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The Observatory of Economic Complexity

The Observatory of Economic Complexity

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What Amazon Gets Right A recent article in The New York Times ignited a controversial discussion about Amazon, the world's largest online retailer, and its CEO, Jeff Bezos. The article describes Amazon's workplace culture as "bruising," characterized by maladies such as harsh management, towering expectations, gender inequality, excessive hours and annual "purposeful Darwinism" employee firings, to name a few. With some suggesting that the massive organization leaves workers in tears at their desks, Amazon and its leadership practices have come under fire.

Unsuccessful places / Changing places - Regional policy THE political shock of Brexit and of the election of Donald Trump have led to new interest in the problem posed by regional inequality. Both shocks drew support from places to which recent economic trends have not been especially kind, and both were reactions, at least in part, against the economic success enjoyed by elites concentrated in a relatively small number of rich metropolitan areas. Even economists, whose "nihilism...about what we can do to help struggling places in the U.S. is, quite frankly, strange" (in the words of Adam Ozimek) have taken to reconsidering their priors on the issue. Myself included; as I noted recently:

ftshwawaii - MBS - Mt Eliza We can’t predict the future, but it is very possible to anticipate it. As we turn our minds to emerging issues, it is possible to map the future and better understand the world we live in. This is what we mean by futures thinking: giving meaning to the future. Leading international futurists Dr Robert Burke and Dr Sohail Inyatullah, who regularly deliver this program, are taking it global in 2015, beginning with a special five-day event in Honolulu. To give the program a powerful Asia-Pacific focus, they will be joined by renowned futures thinkers and strategists Professor James Dator and John Sweeney from the Hawaii Research Center for Futures Studies. Peer-to-Peer Equity: Crowdcube With the introduction of p2p lending some lenders wrote that the concept enabled everyone to feel as banker. Now, newly launched enables any UK resident to feel as venture capitalist for a financial commitment as low as 10 GBP. Investors can browse pitches which usually include business plans and financial projections and sometimes even video pitches. In return for the investment, investors get shares of the company. For example entrepreneur Daniel Vinson wants to raise 50,000 GBP.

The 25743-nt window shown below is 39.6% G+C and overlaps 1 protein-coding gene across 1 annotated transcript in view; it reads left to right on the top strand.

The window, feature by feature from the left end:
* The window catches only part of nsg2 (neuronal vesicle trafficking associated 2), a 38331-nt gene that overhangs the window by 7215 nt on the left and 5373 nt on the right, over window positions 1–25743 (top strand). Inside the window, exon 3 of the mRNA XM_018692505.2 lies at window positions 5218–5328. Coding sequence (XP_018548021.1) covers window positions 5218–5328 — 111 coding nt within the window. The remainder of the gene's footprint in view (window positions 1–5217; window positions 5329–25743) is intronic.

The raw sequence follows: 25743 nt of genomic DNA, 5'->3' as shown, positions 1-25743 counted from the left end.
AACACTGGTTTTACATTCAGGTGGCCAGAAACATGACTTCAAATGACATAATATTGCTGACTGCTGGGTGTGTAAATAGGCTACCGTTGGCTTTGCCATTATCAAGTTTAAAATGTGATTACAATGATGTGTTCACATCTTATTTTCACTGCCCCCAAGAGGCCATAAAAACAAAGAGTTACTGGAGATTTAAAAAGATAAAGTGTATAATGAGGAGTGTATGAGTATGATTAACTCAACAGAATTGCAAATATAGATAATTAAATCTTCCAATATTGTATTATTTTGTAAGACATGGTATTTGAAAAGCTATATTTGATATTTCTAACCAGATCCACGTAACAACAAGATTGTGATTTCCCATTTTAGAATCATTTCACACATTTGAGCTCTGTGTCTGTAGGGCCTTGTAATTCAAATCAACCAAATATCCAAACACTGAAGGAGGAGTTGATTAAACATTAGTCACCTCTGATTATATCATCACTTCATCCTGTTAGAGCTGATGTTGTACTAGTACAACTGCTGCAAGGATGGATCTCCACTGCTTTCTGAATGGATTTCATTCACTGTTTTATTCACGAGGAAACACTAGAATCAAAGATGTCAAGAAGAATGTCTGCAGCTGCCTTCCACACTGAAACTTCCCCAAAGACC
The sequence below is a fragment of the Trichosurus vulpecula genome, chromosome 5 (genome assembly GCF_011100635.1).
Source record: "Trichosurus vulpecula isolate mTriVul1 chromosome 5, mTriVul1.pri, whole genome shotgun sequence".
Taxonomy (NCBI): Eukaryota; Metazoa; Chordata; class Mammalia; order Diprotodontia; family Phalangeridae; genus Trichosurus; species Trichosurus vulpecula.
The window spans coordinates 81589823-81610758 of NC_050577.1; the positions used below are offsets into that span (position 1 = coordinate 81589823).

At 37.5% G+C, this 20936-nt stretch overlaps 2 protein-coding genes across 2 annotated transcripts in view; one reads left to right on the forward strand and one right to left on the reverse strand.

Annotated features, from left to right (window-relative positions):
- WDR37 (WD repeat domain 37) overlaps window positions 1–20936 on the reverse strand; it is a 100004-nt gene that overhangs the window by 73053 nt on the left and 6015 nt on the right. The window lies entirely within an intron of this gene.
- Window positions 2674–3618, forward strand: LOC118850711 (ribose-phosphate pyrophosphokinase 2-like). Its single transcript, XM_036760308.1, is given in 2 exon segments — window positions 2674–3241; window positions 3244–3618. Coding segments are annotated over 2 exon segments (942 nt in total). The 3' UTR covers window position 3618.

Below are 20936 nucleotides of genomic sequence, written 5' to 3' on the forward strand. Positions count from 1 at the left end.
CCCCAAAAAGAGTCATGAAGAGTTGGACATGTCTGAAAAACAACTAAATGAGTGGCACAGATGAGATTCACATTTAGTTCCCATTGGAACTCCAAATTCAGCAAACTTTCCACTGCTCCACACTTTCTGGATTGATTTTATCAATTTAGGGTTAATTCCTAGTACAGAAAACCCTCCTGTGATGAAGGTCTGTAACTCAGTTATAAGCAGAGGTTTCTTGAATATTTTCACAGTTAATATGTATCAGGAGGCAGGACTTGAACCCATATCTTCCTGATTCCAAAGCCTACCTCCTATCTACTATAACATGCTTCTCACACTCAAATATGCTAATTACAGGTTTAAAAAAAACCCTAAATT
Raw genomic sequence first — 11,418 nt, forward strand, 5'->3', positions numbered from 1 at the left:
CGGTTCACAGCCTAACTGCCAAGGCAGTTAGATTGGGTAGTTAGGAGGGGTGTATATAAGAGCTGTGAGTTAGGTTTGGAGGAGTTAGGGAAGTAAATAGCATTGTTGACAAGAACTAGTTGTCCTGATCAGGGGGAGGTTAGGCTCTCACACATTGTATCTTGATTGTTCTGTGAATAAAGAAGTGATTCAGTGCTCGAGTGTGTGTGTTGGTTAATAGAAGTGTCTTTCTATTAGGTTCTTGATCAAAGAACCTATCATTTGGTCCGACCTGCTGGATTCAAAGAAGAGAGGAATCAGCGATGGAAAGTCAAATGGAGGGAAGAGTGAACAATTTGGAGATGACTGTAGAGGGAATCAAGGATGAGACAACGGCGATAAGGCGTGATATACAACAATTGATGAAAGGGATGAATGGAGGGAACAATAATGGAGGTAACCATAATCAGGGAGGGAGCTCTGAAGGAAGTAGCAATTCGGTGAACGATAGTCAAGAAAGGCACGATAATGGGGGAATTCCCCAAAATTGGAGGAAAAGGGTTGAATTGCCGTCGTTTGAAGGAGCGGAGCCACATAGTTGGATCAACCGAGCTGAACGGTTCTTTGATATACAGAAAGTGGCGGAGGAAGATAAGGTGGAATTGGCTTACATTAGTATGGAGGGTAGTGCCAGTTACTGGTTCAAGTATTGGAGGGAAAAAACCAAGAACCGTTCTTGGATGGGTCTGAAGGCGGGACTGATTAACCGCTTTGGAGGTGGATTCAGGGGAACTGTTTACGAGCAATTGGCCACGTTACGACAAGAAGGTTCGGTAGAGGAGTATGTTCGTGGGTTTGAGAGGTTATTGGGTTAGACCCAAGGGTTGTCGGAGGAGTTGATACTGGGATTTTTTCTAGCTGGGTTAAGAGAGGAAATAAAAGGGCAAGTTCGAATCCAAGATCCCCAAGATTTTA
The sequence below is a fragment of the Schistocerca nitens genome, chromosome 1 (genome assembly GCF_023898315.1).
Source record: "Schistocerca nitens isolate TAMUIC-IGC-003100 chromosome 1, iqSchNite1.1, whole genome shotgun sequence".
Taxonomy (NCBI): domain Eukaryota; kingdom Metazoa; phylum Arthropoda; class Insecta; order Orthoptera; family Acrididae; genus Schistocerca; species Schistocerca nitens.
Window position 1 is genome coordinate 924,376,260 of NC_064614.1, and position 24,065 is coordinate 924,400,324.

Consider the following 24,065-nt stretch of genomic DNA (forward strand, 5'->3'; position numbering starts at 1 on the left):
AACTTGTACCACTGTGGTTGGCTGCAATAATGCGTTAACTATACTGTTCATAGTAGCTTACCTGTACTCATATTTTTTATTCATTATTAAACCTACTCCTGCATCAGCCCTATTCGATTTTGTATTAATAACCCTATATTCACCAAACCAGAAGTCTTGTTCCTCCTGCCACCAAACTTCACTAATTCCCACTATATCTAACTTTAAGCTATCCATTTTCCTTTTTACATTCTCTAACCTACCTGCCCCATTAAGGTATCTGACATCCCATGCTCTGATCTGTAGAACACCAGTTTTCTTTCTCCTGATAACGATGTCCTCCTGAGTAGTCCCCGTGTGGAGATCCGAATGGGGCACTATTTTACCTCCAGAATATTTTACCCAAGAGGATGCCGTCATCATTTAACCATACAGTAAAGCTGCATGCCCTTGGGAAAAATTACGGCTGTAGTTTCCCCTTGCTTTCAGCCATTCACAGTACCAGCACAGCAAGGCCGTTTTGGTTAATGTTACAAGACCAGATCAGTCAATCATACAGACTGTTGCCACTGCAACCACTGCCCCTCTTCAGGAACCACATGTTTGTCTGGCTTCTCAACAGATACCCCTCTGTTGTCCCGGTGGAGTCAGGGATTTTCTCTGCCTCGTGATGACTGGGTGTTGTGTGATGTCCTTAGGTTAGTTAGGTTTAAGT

Why study classical economic thought? Simon says economists should study the history of economic thought. I'm with him: my masters' dissertation was on Malthus's theory of unemployment. But this poses the question: why bother with the wrong ideas of dead men? One answer is that they weren't always wrong. Marx was right about quite a lot.

The Reputation Economy - Reputation UK It determines the best opportunities to grow your business, whether your bank will lend you money, whether your landlord will accept you as a tenant, which employers will hire you and how much your customers will pay you. In The Reputation Economy, Michael Fertik, CEO of, explains how you or your business can optimize your digital reputation to succeed and prosper in a world where your reputation is as valuable as the cash on your corporate or personal balance sheet. Maximize the value of your real and deserved reputation. #ReputationEconomy “As the founder of, Michael Fertik is already a visionary entrepreneur. With the Reputation Economy, he has crystallized that vision, not only mapping a world where reputation is more important than ever, but giving us the tools to build authentic digital reputations and be the architects of our own digital futures.”